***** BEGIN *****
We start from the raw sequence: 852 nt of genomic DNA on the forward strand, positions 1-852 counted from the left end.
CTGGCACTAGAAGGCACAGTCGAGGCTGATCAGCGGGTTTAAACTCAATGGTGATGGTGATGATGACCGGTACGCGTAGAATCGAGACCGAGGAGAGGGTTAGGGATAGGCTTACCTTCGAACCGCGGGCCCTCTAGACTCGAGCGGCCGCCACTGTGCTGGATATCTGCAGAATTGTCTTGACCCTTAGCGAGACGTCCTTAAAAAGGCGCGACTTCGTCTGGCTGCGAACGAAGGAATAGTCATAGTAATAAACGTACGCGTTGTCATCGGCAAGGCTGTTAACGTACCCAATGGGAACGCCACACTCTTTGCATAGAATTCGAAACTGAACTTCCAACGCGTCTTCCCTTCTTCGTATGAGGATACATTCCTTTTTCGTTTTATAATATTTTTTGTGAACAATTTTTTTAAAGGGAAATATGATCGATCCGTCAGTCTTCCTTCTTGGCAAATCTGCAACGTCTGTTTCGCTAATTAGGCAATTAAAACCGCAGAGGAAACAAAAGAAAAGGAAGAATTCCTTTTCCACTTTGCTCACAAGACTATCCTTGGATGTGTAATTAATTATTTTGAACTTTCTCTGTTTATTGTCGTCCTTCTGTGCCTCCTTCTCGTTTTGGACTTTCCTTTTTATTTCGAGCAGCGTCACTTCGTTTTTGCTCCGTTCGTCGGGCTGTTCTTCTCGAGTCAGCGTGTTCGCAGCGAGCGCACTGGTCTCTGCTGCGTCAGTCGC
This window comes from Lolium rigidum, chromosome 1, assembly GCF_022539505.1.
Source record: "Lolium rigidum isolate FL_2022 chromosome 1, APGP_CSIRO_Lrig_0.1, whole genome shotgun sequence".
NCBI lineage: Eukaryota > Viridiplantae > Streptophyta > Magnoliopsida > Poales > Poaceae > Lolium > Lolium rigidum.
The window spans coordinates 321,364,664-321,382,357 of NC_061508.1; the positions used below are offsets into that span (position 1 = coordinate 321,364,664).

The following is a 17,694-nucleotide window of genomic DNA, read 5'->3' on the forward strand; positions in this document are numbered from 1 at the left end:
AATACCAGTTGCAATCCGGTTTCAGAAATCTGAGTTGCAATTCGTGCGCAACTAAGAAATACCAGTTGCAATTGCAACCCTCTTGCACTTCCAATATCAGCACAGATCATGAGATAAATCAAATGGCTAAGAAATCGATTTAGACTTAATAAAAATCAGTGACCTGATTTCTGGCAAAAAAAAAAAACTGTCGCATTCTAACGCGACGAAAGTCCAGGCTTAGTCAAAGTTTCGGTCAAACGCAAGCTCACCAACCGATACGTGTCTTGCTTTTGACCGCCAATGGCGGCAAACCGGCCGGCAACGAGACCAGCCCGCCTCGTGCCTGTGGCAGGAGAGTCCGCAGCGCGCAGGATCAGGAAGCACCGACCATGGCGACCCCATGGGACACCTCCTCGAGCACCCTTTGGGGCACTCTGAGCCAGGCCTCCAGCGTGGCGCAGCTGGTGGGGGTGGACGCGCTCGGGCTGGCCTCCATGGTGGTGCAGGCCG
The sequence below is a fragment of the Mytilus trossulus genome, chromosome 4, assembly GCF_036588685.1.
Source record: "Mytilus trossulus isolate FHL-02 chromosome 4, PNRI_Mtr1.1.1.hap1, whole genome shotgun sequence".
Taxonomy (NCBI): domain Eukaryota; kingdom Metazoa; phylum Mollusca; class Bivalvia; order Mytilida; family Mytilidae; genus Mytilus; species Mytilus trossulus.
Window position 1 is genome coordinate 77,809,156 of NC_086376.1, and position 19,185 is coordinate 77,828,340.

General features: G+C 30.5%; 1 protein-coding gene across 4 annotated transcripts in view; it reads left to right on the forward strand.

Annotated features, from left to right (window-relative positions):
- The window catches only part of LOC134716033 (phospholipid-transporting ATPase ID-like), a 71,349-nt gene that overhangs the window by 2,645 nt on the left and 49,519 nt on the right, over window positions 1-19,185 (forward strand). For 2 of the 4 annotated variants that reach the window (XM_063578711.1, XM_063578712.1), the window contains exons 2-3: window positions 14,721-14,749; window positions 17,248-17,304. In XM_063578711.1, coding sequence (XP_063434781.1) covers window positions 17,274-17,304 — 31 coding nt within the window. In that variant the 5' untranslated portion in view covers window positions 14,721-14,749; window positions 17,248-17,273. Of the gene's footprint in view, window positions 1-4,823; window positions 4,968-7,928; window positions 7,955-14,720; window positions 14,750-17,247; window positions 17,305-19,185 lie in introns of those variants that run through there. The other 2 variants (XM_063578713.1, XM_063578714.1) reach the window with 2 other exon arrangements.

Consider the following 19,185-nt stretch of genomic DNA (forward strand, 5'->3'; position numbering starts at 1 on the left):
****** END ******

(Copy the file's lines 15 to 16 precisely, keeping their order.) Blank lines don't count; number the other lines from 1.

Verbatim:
- The window catches only part of LOC134716033 (phospholipid-transporting ATPase ID-like), a 71,349-nt gene that overhangs the window by 2,645 nt on the left and 49,519 nt on the right, over window positions 1-19,185 (forward strand). For 2 of the 4 annotated variants that reach the window (XM_063578711.1, XM_063578712.1), the window contains exons 2-3: window positions 14,721-14,749; window positions 17,248-17,304. In XM_063578711.1, coding sequence (XP_063434781.1) covers window positions 17,274-17,304 — 31 coding nt within the window. In that variant the 5' untranslated portion in view covers window positions 14,721-14,749; window positions 17,248-17,273. Of the gene's footprint in view, window positions 1-4,823; window positions 4,968-7,928; window positions 7,955-14,720; window positions 14,750-17,247; window positions 17,305-19,185 lie in introns of those variants that run through there. The other 2 variants (XM_063578713.1, XM_063578714.1) reach the window with 2 other exon arrangements.

Consider the following 19,185-nt stretch of genomic DNA (forward strand, 5'->3'; position numbering starts at 1 on the left):